NSA Whistle-Blower Snowden charged in NSA surveillance case
Prosecutors have 60 days to file an indictment against Snowden and then seek his extradition from Hong Kong. If the extradition battle makes its way to the Hong Kong's highest court, as seems likely, the process could take months. An extradition treaty that the country shares with the U.S. has an exception for offenses of a political character, which is likely to make this a long running battle. Snowden faces a maximum of 10 years in prison for each charge.
The whole affair started earlier this month when secret court documents were leaked, showing that the NSA had requested data about millions of calls involving Verizon customers. More information leaked about companies like Google, Apple, Microsoft, Facebook, and Yahoo. All five companies denied their involvement in the PRISM program.
On Friday, published reports out of the U.K. said that the GCHQ spy agency in Britain was tapped into the fiber-optic networks that carry phone calls and internet traffic and is turning that information over to the NSA.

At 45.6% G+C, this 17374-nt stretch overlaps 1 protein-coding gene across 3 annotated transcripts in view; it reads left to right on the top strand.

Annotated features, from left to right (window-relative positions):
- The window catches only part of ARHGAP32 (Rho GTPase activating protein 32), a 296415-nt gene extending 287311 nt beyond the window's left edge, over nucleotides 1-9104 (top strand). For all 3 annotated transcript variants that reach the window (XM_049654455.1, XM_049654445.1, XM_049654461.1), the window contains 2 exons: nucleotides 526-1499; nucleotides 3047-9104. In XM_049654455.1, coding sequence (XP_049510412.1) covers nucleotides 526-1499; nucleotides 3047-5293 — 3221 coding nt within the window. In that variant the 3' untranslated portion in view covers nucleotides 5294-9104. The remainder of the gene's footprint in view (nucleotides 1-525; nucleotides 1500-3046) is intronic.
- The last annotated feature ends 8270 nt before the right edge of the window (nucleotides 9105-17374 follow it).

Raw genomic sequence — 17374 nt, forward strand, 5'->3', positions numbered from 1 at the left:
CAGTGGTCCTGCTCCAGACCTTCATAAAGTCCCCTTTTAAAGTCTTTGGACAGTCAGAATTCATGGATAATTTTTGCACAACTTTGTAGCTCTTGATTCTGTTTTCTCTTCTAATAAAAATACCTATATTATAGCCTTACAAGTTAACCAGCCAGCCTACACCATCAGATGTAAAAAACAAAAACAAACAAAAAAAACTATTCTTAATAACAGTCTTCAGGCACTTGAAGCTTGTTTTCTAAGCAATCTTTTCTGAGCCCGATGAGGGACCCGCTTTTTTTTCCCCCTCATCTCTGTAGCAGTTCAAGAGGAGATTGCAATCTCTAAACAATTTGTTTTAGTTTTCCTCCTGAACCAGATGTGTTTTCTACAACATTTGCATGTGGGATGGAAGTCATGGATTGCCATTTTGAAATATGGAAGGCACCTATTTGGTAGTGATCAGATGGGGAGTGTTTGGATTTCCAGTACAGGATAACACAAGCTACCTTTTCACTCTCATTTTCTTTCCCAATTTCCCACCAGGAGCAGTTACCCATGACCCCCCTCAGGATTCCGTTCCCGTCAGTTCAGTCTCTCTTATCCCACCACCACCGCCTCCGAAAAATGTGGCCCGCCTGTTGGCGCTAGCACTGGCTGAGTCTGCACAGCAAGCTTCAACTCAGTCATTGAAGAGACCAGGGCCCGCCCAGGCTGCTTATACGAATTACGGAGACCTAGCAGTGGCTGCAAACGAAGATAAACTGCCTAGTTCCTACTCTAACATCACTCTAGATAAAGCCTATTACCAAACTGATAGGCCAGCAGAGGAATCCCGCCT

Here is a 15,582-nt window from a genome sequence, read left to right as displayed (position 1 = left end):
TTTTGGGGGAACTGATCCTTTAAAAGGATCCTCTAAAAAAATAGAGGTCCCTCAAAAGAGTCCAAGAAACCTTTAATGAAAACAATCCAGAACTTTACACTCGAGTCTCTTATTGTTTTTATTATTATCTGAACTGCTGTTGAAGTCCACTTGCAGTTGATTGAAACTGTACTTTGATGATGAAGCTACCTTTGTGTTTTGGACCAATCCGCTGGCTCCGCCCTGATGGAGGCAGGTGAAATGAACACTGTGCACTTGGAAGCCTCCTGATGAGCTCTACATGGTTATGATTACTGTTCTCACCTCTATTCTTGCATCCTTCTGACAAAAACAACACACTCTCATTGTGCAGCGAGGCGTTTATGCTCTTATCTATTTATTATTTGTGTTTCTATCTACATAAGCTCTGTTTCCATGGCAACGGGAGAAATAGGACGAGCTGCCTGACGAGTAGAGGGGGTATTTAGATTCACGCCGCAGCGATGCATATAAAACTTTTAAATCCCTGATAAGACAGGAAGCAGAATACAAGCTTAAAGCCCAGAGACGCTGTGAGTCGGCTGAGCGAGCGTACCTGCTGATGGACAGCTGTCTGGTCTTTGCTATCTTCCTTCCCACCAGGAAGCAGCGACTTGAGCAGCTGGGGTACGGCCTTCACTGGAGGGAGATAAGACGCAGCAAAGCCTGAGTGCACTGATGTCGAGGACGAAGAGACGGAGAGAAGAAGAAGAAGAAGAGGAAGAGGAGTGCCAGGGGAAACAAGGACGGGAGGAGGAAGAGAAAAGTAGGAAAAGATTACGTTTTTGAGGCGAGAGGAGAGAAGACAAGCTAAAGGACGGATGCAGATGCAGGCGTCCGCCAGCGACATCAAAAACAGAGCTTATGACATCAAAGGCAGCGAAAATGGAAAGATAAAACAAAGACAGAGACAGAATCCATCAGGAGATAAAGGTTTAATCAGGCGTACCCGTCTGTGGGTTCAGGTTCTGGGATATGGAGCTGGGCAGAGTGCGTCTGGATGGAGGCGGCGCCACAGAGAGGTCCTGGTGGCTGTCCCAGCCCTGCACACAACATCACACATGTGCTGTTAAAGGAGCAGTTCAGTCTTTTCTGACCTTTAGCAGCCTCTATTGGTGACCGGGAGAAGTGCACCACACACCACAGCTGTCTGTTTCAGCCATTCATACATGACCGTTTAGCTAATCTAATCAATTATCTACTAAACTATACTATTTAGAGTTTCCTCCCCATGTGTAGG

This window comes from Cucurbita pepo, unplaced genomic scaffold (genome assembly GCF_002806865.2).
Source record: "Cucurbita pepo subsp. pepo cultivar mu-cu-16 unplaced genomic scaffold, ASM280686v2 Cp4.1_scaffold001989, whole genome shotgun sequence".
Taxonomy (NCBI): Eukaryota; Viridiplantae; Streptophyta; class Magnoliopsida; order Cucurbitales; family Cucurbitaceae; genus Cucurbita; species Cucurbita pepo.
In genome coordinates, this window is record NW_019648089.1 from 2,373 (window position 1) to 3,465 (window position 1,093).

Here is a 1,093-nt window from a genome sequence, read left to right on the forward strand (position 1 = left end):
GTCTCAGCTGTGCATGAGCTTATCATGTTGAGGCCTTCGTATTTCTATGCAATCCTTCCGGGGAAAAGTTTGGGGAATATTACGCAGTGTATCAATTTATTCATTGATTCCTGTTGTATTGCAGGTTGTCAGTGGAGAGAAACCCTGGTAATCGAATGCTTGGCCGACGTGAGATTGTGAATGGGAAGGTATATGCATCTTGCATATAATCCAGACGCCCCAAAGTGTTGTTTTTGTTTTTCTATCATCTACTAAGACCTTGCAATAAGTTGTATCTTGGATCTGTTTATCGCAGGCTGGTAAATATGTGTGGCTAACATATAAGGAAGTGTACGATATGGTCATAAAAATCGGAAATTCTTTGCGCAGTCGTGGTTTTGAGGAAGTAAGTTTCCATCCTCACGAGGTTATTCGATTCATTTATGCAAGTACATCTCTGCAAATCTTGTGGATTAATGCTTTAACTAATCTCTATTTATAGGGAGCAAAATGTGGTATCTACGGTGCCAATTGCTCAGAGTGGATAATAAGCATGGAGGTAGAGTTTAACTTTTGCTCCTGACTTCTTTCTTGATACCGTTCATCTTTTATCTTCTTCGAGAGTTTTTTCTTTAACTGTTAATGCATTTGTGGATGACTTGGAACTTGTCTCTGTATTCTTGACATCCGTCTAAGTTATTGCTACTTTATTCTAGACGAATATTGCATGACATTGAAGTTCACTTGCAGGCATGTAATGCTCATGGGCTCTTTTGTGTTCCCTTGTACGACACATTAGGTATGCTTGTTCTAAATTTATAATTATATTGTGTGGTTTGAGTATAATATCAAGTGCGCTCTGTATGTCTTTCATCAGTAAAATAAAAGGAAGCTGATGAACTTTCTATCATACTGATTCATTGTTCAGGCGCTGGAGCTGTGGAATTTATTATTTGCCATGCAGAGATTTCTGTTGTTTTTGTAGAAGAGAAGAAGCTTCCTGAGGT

source: USAToday via Yahoo
3. Zero0 (Posts: 557; Member since: 05 Jul 2012)
More or less what I thought would happen once he revealed himself.
Wondering if there's any way he can counter the charges. Surely the utter destruction of constitutional liberties has to have some kind of criminal consequence...
5. milesboy5 (Posts: 125; Member since: 07 Nov 2012)
That's what I've been wondering...
If he could find some loophole as to where this can be proven to be more unconstitutional than beneficial then he has a case against the gov't but if not then he f'ed
8. Droid_X_Doug (Posts: 5145; Member since: 22 Dec 2010)
Kind of hard to counter the charges in open court when everything about the program is top secret sensitive compartmented information. If Snowden is rendered (er, extradited), he will be the last prisoner in Gitmo that keeps it from being closed. Even after all of the Taliban have been repatriated back to Afghanistan.
19. newuser1 (Posts: 70; Member since: 10 Dec 2010)
once you reveal your identity in this kind thing. either get killed or get life time jail. spend rest of life in jail is worse than get killed. feel sad for him.
22. Zero0 (Posts: 557; Member since: 05 Jul 2012)
Revealing himself was probably the better move. The media now has a better idea of what's happening to him. If he gets killed, people will get mad.
13. RaKithAPeiRiZ (Posts: 1207; Member since: 29 Dec 2011)